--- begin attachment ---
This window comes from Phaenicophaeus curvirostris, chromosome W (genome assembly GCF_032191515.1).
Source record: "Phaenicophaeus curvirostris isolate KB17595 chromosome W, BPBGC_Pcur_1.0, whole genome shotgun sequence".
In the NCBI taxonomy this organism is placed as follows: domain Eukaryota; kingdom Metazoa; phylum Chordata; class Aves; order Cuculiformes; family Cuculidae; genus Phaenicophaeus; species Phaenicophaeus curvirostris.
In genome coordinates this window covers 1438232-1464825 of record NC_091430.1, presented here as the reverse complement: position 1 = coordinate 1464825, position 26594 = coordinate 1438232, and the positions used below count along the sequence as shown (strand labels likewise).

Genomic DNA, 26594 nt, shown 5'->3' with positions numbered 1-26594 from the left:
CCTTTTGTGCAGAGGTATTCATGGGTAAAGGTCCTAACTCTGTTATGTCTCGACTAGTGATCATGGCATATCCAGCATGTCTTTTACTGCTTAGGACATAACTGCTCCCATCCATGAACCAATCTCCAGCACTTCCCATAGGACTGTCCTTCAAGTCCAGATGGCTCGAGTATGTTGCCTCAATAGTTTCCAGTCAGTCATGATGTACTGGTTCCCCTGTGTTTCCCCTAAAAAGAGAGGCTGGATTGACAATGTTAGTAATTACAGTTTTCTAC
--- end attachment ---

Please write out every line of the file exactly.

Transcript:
This window comes from Phaenicophaeus curvirostris, chromosome W (genome assembly GCF_032191515.1).
Source record: "Phaenicophaeus curvirostris isolate KB17595 chromosome W, BPBGC_Pcur_1.0, whole genome shotgun sequence".
In the NCBI taxonomy this organism is placed as follows: domain Eukaryota; kingdom Metazoa; phylum Chordata; class Aves; order Cuculiformes; family Cuculidae; genus Phaenicophaeus; species Phaenicophaeus curvirostris.
In genome coordinates this window covers 1438232-1464825 of record NC_091430.1, presented here as the reverse complement: position 1 = coordinate 1464825, position 26594 = coordinate 1438232, and the positions used below count along the sequence as shown (strand labels likewise).

Genomic DNA, 26594 nt, shown 5'->3' with positions numbered 1-26594 from the left:
CCTTTTGTGCAGAGGTATTCATGGGTAAAGGTCCTAACTCTGTTATGTCTCGACTAGTGATCATGGCATATCCAGCATGTCTTTTACTGCTTAGGACATAACTGCTCCCATCCATGAACCAATCTCCAGCACTTCCCATAGGACTGTCCTTCAAGTCCAGATGGCTCGAGTATGTTGCCTCAATAGTTTCCAGTCAGTCATGATGTACTGGTTCCCCTGTGTTTCCCCTAAAAAGAGAGGCTGGATTGACAATGTTAGTAATTACAGTTTTCTAC